Tim Hughes is taken back to the 90s by a new package of goodies for Inspiral Carpets fans

  • Inspiral Carpets
  • Life
  • Mute

You can’t beat a bit of nostalgia – and few bands shout ‘1990’ like Inspiral Carpets.

Emerging from the same Madchester scene that produced the Stone Roses, Happy Mondays and The Charlatans, their heady blend of garage rock, psychedelia and that 60s-style Farfisa organ marked them out as ‘baggy’ pioneers. Their seminal album Life came like a breath of fresh air at the end of a decade mired in miserable indie-rock and synthetic Stock, Aitken and Waterman production-line pop. Featuring the talents of Abingdon lad Tom Hingley, it stands the test of time, still representing what frontman Clint Boon described as “working class Oldham meets timeless garage pop”.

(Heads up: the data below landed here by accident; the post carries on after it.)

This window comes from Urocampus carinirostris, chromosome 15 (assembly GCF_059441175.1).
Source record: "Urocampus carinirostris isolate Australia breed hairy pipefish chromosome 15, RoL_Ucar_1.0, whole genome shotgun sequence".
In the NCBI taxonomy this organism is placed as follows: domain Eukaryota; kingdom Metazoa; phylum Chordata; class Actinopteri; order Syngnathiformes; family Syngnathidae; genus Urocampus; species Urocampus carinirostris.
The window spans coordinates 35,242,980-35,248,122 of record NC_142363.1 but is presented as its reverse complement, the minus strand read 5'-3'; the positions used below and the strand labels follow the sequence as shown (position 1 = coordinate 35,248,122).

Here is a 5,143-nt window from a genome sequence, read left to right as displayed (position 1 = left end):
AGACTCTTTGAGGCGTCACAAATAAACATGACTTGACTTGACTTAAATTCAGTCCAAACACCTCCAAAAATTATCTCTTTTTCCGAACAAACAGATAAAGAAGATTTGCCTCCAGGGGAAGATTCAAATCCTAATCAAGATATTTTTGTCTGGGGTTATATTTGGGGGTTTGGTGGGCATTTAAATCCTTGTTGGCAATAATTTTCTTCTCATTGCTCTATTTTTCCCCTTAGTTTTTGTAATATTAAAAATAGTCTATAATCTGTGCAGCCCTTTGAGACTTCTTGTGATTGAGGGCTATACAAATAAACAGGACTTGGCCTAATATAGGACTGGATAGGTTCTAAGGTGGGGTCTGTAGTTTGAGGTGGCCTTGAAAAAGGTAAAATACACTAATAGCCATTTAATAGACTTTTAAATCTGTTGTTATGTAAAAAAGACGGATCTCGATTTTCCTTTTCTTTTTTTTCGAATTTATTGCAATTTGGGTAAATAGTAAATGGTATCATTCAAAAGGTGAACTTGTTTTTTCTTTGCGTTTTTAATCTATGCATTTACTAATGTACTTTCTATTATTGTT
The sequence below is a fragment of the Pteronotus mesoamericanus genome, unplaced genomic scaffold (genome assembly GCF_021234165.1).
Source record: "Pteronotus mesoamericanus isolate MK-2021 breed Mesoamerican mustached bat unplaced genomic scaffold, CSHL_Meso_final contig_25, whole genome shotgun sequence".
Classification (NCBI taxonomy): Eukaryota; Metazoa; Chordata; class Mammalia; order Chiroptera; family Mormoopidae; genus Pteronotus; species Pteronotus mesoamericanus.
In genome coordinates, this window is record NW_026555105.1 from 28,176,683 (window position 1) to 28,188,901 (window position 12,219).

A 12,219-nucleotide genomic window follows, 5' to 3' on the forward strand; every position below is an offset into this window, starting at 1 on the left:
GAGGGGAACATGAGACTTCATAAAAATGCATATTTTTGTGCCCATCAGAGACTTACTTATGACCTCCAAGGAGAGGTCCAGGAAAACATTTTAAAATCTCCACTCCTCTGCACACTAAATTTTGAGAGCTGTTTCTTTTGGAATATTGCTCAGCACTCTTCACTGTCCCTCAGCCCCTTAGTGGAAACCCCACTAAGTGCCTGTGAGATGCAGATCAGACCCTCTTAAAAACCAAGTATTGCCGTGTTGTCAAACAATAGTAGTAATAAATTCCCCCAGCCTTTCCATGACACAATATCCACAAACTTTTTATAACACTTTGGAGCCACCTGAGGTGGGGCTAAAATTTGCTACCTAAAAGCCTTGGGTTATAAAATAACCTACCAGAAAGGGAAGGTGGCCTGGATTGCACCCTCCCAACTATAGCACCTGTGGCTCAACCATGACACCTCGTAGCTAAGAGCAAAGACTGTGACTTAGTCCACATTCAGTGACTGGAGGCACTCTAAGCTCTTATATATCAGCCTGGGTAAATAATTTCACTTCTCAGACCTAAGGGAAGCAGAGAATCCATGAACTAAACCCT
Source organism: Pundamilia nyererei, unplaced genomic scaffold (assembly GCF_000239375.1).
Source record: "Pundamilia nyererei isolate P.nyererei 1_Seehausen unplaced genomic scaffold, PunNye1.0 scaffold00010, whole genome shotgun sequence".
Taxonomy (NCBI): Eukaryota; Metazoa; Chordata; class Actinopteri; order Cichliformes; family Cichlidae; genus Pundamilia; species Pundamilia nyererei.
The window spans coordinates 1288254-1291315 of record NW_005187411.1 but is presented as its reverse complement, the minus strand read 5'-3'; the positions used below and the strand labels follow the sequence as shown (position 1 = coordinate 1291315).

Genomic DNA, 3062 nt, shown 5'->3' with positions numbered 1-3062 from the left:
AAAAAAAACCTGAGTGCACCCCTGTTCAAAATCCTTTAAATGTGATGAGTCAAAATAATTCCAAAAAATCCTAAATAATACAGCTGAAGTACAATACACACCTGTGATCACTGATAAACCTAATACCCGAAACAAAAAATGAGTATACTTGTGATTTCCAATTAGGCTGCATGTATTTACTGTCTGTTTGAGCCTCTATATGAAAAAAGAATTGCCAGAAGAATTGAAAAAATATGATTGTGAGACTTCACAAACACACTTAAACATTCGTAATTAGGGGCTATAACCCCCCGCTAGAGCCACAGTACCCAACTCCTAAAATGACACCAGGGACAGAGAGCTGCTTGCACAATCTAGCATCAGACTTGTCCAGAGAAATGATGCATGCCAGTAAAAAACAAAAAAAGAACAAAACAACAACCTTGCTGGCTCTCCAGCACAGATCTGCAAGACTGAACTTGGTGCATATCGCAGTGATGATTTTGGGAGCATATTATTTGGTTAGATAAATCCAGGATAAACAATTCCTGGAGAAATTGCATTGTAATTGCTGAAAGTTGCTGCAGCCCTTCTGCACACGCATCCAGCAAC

Fans will seize on this re-issued extended edition of the 1990 album, while those too young to have danced around to it in Paisley shirts and flares at the time, should be required to listen to it as a document of an era when pop became cool.

Featuring the epic This is How it Feels and the uplifting She Comes in the Fall, it carries the listener along on a wave of tie-dye optimism.

This reissue comes as a package with a host of must-haves which alone warrant a purchase: their first EPs Planecrash and Trainsurfing, and 1988’s John Peel Sessions. And, as a clincher, there’s a second disc featuring a DVD video of a hometown gig at Manchester GMEX – available for the first time. For baggy-rockers of all ages, this is a must.